Thoughts of Gardens Can Warm Cold Winter Days

As the temperature dips low and snow piles up across large areas of the country, I find myself thinking about the spring weather to come and working in my garden. So I was delighted to have the chance to read author Steve Rich’s latest NSTA Kids books, My School Yard Garden and Mrs. Carter’s Butterfly Garden.

The exquisite photography and clearly told stories in both books made me feel as if I were actually in a garden, a particularly terrific activity when the weather outside is frightful.

schoolyardgardenIn My School Yard Garden, Rich tells of the many ways that a school yard garden can help the students, the animals who live nearby, and the people living in the community. By planting herbs and vegetables that people can eat, students learn how human activity can affect the food chain. The glossary provided in the book gives an idea of the important concepts covered in this simple story for early elementary students. Reading this story with your students can familiarize them with terms such as compost bin, food web, habitat, nature journal, pollinator, predator, and water cycle.

MrsCarter
In Mrs. Carter’s Butterfly Garden, Rich tells the story of how former First Lady Rosalynn Carter, a lifelong lover of gardens, wanted to be involved in what type of garden would be planted at the home they granted to the National Park Service.

Mrs. Carter did her research and learned about a special kind of garden that has everything a butterfly needs. She learned that human activity has destroyed many habitats for butterflies, so she wanted to plant a garden to attract pollinators to the area. Reading this book with your students will impart useful information and may inspire young naturalists to learn what they can do to help attract beautiful butterflies.

Both books are available as e-books: My School Yard Garden and Mrs. Carter’s Butterfly Garden

NSTA Kids book are trade books dedicated to nurturing the wonder and curiosity inherent in young minds. Learn more.

This entry was posted in NSTA Press Books and tagged , , , , . Bookmark the permalink. Trackbacks are closed, but you can post a comment.

4 Comments

  1. Steve Rich
    Posted January 28, 2015 at 7:07 am | Permalink

    Thank you for this thoughtful commentary on my childrens’ books. I am looking forward to sharing these books with teachers at the upcoming conferences of NSTA and several other organizations. Classroom activities that complement these books are in Outdoor Science: A Practical Guide and Bringing Outdoor Science In.

  2. Sarah B. Feitlinger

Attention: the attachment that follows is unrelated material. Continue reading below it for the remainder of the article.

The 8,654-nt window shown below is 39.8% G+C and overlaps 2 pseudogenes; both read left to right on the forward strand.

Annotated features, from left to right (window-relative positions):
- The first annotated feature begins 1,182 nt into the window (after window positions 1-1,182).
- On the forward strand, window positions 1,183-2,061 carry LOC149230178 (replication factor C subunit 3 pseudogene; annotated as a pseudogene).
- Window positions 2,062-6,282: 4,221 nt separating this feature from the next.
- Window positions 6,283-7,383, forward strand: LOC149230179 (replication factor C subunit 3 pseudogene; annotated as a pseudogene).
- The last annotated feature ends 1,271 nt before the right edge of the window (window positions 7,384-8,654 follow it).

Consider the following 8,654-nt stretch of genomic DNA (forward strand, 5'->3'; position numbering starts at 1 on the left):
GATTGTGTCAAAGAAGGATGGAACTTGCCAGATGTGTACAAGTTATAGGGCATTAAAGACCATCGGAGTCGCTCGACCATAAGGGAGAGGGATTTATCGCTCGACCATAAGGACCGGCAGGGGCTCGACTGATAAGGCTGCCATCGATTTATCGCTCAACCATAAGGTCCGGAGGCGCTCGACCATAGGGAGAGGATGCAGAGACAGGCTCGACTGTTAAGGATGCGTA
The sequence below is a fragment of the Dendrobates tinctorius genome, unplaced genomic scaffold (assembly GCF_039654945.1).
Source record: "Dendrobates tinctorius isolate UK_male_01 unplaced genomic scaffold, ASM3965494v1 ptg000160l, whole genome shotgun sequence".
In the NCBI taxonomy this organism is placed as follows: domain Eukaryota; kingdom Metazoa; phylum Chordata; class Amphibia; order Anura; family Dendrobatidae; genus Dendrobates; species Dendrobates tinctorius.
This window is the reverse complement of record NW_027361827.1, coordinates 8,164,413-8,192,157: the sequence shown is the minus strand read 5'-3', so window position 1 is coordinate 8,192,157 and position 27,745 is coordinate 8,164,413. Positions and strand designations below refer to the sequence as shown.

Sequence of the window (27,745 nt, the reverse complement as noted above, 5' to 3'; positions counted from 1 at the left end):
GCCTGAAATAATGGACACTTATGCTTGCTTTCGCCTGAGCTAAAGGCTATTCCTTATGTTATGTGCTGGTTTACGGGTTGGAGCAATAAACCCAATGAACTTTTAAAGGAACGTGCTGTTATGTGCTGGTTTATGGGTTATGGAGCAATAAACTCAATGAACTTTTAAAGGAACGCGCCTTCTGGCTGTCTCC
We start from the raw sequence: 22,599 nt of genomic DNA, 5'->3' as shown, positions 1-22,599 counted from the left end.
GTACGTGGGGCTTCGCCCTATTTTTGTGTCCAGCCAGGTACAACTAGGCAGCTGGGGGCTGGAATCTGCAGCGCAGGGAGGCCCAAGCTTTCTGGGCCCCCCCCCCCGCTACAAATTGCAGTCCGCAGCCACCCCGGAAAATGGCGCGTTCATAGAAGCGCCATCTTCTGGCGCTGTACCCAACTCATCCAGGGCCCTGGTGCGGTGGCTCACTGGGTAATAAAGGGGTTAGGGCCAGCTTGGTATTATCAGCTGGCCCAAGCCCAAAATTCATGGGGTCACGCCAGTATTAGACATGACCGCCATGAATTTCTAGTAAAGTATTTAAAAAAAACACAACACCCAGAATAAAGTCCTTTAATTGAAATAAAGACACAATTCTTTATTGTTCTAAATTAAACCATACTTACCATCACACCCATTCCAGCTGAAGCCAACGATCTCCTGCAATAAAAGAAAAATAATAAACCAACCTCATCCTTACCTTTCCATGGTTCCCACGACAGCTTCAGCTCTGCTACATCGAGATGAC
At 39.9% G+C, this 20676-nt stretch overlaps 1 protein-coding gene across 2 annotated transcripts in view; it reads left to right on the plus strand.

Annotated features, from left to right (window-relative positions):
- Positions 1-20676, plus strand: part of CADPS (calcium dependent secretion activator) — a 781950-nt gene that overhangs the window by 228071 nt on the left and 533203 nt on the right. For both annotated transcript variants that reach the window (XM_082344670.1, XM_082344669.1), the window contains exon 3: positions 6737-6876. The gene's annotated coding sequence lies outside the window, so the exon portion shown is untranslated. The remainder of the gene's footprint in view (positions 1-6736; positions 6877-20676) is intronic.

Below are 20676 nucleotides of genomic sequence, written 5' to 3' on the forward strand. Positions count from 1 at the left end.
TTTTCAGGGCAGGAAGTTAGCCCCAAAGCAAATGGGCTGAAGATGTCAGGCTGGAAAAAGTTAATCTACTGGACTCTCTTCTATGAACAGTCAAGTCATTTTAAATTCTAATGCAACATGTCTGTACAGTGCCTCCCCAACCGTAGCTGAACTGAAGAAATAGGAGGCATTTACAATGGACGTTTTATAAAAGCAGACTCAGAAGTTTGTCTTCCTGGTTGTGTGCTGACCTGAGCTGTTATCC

Posted January 28, 2015 at 8:00 am | Permalink

    These are wonderful! I truly appreciate NSTA’s quality books for the classroom and use them frequently. I look forward to checking these out.
    I, too, have spring fever and have been thinking about how to engage children by growing edibles indoors during this season: http://www.shareitscience.com/2015/01/saturday-science-experiment-grow-plant.html
    The National Gardening Association’s Kids Gardening blog recently had an excellent garden calendar activity that would be a great classroom precursor to planting a school garden- incorporates some math and calendar skills too! http://www.kidsgardening.org/article/make-seed-starting-and-planting-calendar
    Between these NSTA books and other resources we can turn winter into a warmer season!

  3. Carole Hayward
    Posted January 28, 2015 at 8:02 pm | Permalink

    Steve, I have enjoyed the Outdoor Science books too–great activities.
    Sarah, thanks for the gardening links–Is it Spring yet?

  4. Peggy Ashbrook
    Posted January 31, 2015 at 9:09 am | Permalink

    Students in one program are observing the life cycle of the Tenebrio beetle, from larva (‘mealworm’) to adult as preparation for observing the life cycle of a butterfly when we can get outside to find caterpillars, and use Steve’s book, “Mrs. Carter’s Butterfly Garden”, to ‘visit’ other gardens.

    Yes, it’s Spring! We saw leaves of daffodils poking up above the snow in our mid-Atlantic school yard. Thanks for the seed starting link, the children have been asking to plant pumpkin seeds from an October pumpkin that survived indoors.

Post a Comment

Your email is never published nor shared. Required fields are marked *

You may use these HTML tags and attributes <a href="" title=""> <abbr title=""> <acronym title=""> <b> <blockquote cite=""> <cite> <code> <del datetime=""> <em> <i> <q cite=""> <s> <strike> <strong>

*
*